Thursday, March 31, 2011

Scalloped Shrimp and Potatoes with Onion Crescent Rolls

Recipe modified by You Want Me to Cook? on February 11, 2011
For a commentary-free and printer-friendly version of it, please click here.

Scalloped Shrimp and Potatoes recipe originally published in Simple and Delicious, December/January 2011.
Onion Crescent Rolls recipe originally published in Taste of Home, Holiday Collection 2008.

When I saw the picture of the Scalloped Shrimp and Potatoes it was being served with sesame seed breadsticks.  I immediately began to scan my recipes for something similar – which I eventually found – but I could not stop my brain from wanting to make these Onion Crescent Rolls.  I looked at the shrimp recipe a little closer and realized that they would work well since there wouldn’t be much competing spice in the cheesy shrimp and potatoes.

© You Want Me to Cook?
Scalloped Shrimp and Potatoes with Onion Crescent Rolls

My only regret is that it doesn't have a lot of color to the dish.  The crescent roll kind of blends into the shrimp and potatoes.  Of course, that has nothing to do with taste or texture.  I just like my food to be pretty as well.

Tell me the shrimp styled by Taste of Home doesn’t look delicious.  I try to stay away from boxed food as much as possible, but I do like to make quick meals every once in a while.  I figured the amount of baby spinach in the dish would offset any bad stuff found in the boxed potatoes.  What I saw was the cheesy goodness of the potatoes.  I was sold.

My finished product:

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Scalloped Shrimp and Potatoes

Picture published with recipe:

© Taste of Home
I’ll admit that my shrimp looks a tad bit more “cheesy” than the original recipe.  I swear I didn’t add any additional cheese.  Perhaps the brand of scalloped potato I bought (Aldi store brand) was substantially cheesier than the one used by Taste of Home.  Mine does look delicious, though.

As I said before, I was looking for a sesame breadstick recipe when I rediscovered this crescent roll recipe I’ve had for well over 2 years.  I would find something vaguely similar to the breadstick and then I’d think about warm and buttery onion rolls.  They seemed like a lot of work, but I figured they would be well worth the trouble.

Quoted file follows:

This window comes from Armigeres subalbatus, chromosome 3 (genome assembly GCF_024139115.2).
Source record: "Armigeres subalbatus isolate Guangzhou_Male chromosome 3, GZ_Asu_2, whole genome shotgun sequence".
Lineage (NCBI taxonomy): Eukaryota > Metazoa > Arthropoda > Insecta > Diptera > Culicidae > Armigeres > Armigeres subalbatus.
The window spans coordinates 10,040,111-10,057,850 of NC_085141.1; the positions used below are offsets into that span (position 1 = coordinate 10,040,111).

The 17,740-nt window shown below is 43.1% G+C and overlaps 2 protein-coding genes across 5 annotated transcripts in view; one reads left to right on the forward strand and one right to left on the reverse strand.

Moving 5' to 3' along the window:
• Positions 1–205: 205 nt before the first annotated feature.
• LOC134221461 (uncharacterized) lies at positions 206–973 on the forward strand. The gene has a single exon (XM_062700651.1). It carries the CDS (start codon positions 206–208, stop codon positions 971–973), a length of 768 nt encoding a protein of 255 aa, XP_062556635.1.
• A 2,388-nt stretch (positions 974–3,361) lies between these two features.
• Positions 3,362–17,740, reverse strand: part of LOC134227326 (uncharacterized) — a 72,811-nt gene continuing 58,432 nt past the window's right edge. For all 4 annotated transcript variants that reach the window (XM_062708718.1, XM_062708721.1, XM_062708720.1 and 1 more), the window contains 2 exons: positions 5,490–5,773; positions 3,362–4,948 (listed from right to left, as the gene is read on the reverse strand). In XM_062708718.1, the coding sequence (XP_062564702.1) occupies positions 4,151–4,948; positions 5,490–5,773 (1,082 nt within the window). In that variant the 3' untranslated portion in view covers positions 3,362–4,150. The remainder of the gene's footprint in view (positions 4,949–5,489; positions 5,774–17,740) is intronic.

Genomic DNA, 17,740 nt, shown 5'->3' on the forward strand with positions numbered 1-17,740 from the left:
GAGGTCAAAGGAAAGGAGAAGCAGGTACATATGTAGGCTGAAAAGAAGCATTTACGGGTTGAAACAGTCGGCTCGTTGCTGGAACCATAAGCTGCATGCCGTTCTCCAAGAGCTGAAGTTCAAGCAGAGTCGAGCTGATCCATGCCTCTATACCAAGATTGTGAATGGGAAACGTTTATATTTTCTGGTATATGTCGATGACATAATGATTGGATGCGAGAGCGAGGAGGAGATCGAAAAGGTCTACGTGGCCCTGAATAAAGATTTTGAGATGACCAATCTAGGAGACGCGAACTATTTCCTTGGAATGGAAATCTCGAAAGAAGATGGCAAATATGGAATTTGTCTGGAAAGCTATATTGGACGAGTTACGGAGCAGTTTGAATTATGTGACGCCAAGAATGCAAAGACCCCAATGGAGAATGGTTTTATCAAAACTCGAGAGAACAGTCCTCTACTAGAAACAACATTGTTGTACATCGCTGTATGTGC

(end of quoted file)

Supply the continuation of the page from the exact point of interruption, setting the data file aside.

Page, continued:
My finished product:

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Onion Crescent Rolls
Picture published with recipe:

© Taste of Home
I was quite proud of my crescent rolls.  Although I’ll probably never get the knack for rolling them into that perfect crescent shape, or get them all the same size, they still look just as brown and buttery as the original.  I believe these little devils lasted about 30 seconds after I took the picture.  Seriously… picture me snapping pictures checking each one to see if it looked good, finding The One, screaming “GOT IT” and then practically tossing my camera away so I could shove one in my mouth.

for more details about what my ratings mean, go to Gretchen’s Rating System

MessYIKES – I’m sure you can guess which recipe gave me the most grief.  The sticky dough came close to pushing me over the edge, but I also had to factor in the cheesy potatoes.  I HATE cleaning up after melted cheese.

Start-to-Finish Time: OVER FOUR HOURS – Yes, you read that right.  See, recipe writers don’t really want to give you ridiculous preparation times, even if they are mostly hands-off, because people won’t make them.  The way the recipe is written, it should have taken me a little over 2 hours, but I had issues getting my assembled rolls to rise the second time.  Granted, it was freezing cold in my house, which caused issues, but still.

Prep Work: SLIGHT BLOOD LOSS – Even thought the onion for the crescent rolls needs to be diced (meaning small) the spinach is coarsely chopped and there’s no other prep work.

Ease of Recipe: MORE THAN I BARGAINED FOR Again, the shrimp dish would have inspired a COOK IT IN MY SLEEP rating by itself, but the crescent rolls… sigh.  It wasn’t that they were hard to make, it was more about getting frustrated when I couldn’t get the dough to rise.  Well that and the mess.

OverallYUMMY Together or independently, these were delicious.  I swear I’m going to make the Onion Crescent Rolls for our next holiday gathering.

Recipe Information:
Time estimates are from the original publisher of the recipe, not the length of time it took me to create it.  Look for my comments below.  Nutritional Information is based on original recipe.  Any changes I make to reduce the caloric, fat, cholesterol or sodium content are not reflected in the Nutritional Information.

Prep Time: 30 minutes + rising
Bake/Cook Time: 30 minutes
Servings: 24 (Onion Crescent Rolls) / 4 (Scalloped Shrimp and Potatoes)

Nutritional Information – Onion Crescent Rolls (1 roll)
  • Calories 140
  • Total Fat 6g (Saturated Fat 3g)
  • Cholesterol 32mg
  • Sodium 108mg
  • Total Carbohydrate 192g
  • Fiber 1g
  • Protein 3g